STARWHAL Review - Screenshot 1 of 3

There is something to be said about the power of some good ol' fashioned couch multiplayer in this age of online gaming. There's a certain degree of delightful chaos in the experience of competing head to head with friends that are physically present that can't be replicated by voice chat or matchmaking. Nowhere is this more evident than in Breakfall's multiplayer space narwhal combat simulator, STARWHAL. A perfect fit for Nintendo consoles, STARWHAL functions as an excellent platform to showcase the fun times that can arise out of a simple game played with several friends.

The premise is as bizarre as it is inventive; you control a magical narwhal flying through space and your goal is to pierce the heart of other narwhals with your tusk. Naturally this takes place across a wide variety of fantastic cosmic arenas - such as a magma covered planet or a spacetopus - that provide an excellent backdrop to the frantic action. All of this combines to create an enjoyable experience that is quite distinct and original; STARWHAL is probably unlike anything else you've played.

STARWHAL Review - Screenshot 2 of 3

As with many simple arcade games, the gameplay makes or breaks the experience, and Breakfall has nailed this aspect by finding the perfect balance between chaos and control. You never get the feeling of having full control over your starwhal, but there's just enough control that things rarely feel unfair; with five game modes that offer fresh riffs on the same basic concept, you'll likely get plenty of mileage out of it.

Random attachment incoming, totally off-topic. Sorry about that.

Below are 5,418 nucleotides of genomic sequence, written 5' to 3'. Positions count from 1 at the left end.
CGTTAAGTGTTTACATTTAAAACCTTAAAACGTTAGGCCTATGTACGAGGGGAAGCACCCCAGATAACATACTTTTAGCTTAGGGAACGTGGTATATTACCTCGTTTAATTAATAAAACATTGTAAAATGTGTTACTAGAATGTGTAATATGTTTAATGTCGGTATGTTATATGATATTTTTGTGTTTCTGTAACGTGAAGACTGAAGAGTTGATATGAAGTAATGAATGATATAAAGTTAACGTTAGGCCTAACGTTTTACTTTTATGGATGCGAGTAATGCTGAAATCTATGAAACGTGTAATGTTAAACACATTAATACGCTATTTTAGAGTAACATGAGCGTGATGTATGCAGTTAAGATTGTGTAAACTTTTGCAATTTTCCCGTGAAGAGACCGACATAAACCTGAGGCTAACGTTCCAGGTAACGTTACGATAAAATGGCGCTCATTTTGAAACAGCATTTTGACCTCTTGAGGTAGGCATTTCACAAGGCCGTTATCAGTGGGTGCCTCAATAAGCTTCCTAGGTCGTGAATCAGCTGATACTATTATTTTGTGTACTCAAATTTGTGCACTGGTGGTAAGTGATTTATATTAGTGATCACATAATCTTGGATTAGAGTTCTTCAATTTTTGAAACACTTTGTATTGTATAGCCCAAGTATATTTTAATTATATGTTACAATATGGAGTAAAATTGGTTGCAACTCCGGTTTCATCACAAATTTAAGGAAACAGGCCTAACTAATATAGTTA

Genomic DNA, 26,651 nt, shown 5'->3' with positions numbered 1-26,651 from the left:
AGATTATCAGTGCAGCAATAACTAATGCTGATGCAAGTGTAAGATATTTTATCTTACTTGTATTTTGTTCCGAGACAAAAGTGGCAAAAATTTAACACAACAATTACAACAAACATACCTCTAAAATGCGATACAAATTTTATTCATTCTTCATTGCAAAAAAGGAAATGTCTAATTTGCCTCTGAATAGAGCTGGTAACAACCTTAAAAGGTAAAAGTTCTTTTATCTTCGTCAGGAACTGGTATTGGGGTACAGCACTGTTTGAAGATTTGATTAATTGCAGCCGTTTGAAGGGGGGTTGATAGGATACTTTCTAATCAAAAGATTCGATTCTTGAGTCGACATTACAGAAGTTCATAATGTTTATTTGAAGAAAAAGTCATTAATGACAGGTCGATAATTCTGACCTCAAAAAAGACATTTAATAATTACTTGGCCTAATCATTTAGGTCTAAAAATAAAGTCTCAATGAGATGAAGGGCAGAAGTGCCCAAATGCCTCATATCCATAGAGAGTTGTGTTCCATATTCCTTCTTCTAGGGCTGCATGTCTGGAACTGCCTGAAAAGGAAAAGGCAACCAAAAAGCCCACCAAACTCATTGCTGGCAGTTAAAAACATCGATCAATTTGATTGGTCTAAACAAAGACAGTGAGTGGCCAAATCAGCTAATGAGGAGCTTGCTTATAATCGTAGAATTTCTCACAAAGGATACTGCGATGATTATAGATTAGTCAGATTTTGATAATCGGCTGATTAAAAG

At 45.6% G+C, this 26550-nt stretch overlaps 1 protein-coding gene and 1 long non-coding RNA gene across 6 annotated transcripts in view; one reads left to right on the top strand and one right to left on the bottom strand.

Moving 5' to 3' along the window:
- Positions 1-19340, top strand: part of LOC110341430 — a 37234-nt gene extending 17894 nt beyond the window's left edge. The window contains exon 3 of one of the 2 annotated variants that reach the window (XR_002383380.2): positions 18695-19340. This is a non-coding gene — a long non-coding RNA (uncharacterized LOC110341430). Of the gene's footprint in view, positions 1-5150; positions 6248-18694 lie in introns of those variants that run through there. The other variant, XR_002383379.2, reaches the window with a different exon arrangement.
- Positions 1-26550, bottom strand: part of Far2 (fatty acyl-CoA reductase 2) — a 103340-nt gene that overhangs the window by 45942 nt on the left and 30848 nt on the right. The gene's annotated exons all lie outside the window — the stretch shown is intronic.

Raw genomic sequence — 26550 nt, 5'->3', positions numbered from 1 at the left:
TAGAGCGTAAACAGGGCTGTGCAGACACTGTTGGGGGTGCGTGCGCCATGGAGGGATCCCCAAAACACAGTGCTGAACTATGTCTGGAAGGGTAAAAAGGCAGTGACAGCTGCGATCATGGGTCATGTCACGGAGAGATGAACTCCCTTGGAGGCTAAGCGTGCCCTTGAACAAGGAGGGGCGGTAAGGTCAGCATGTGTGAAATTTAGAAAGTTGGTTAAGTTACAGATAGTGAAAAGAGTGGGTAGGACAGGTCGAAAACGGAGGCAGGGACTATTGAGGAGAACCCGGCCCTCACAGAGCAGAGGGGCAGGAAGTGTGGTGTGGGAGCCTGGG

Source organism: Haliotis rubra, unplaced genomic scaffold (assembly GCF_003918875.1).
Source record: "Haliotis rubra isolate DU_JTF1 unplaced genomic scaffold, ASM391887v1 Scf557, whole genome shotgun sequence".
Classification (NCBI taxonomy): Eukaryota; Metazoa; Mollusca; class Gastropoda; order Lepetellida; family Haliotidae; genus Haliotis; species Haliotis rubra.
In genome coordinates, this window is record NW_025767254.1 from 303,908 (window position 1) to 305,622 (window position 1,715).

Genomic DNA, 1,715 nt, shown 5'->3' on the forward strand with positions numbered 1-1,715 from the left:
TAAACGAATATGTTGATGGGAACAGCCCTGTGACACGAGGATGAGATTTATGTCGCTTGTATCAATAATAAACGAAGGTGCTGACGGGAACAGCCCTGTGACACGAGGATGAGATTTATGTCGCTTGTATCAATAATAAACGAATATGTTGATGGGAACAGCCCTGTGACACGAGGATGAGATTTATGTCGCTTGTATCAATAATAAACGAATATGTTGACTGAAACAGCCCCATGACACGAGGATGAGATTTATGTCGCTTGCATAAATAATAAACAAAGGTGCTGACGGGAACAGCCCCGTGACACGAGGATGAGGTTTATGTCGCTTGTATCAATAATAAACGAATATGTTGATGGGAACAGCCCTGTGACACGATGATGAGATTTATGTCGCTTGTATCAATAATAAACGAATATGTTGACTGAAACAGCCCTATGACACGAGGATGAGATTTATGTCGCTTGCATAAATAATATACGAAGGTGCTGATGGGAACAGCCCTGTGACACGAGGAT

That being said, it must be noted that - much like when playing Mario Kart or Super Smash Bros. - this is an experience best enjoyed with a group of friends. The AI is fun enough to play against, but fails to replicate the experience of laughing alongside friends as your starwhals all pirouette around each other and vie for control. It's the little things that also contribute to the fun factor here, such as how you can deck out your starwhals in a diverse selection of hats and outfits prior to battle or how the camera zooms in and temporarily goes into slow motion when a starwhal's heart is about to get speared.

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The graphics and audio may be a bit simple, but they're arguably not meant to be the primary focus of the game. Environments have a good bit of colour to them and the neon art style is pleasing to the eyes, but there's nothing here that'll have your jaw dropping in amazement. Similarly, the techno music that supports the experience does a good job of keeping matches upbeat and tense, but it won't stick in your mind.


All in all, Starwhal is an excellent couch multiplayer game that'll doubtless be a house favourite in many establishments. The frantic yet simple action keeps the game accessible to newcomers, but is chaotic enough that it will take a lengthy amount of time to get stale. There's a fairly meaty amount of content being offered as well, with five game modes, thirty stages, a few dozen challenge levels, and literally thousands of costume combinations awaiting players. For only twelve dollars - at launch - you'll be hard-pressed to find a more enjoyable game that can be played with multiple people. We'd highly recommend that you pick up Starwhal, call a few friends over, and engage in a highly competitive session of space narwhal combat.